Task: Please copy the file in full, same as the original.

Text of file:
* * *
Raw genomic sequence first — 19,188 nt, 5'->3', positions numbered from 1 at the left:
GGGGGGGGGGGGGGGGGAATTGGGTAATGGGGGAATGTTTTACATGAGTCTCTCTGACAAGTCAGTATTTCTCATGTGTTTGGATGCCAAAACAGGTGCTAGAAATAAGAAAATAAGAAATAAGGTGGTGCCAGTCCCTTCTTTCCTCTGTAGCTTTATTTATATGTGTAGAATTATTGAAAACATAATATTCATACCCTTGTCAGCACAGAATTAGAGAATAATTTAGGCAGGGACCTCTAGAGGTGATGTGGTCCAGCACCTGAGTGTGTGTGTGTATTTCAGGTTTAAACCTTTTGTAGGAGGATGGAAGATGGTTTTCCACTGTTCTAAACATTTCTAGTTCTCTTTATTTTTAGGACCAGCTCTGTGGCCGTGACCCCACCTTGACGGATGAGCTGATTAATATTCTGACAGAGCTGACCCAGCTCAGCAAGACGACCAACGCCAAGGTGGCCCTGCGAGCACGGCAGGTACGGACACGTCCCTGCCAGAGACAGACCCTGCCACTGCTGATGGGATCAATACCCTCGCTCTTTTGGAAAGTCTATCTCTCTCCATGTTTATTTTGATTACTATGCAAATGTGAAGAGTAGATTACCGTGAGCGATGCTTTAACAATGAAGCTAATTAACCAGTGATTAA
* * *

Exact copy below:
Raw genomic sequence first — 19,188 nt, 5'->3', positions numbered from 1 at the left:
GGGGGGGGGGGGGGGGGAATTGGGTAATGGGGGAATGTTTTACATGAGTCTCTCTGACAAGTCAGTATTTCTCATGTGTTTGGATGCCAAAACAGGTGCTAGAAATAAGAAAATAAGAAATAAGGTGGTGCCAGTCCCTTCTTTCCTCTGTAGCTTTATTTATATGTGTAGAATTATTGAAAACATAATATTCATACCCTTGTCAGCACAGAATTAGAGAATAATTTAGGCAGGGACCTCTAGAGGTGATGTGGTCCAGCACCTGAGTGTGTGTGTGTATTTCAGGTTTAAACCTTTTGTAGGAGGATGGAAGATGGTTTTCCACTGTTCTAAACATTTCTAGTTCTCTTTATTTTTAGGACCAGCTCTGTGGCCGTGACCCCACCTTGACGGATGAGCTGATTAATATTCTGACAGAGCTGACCCAGCTCAGCAAGACGACCAACGCCAAGGTGGCCCTGCGAGCACGGCAGGTACGGACACGTCCCTGCCAGAGACAGACCCTGCCACTGCTGATGGGATCAATACCCTCGCTCTTTTGGAAAGTCTATCTCTCTCCATGTTTATTTTGATTACTATGCAAATGTGAAGAGTAGATTACCGTGAGCGATGCTTTAACAATGAAGCTAATTAACCAGTGATTAA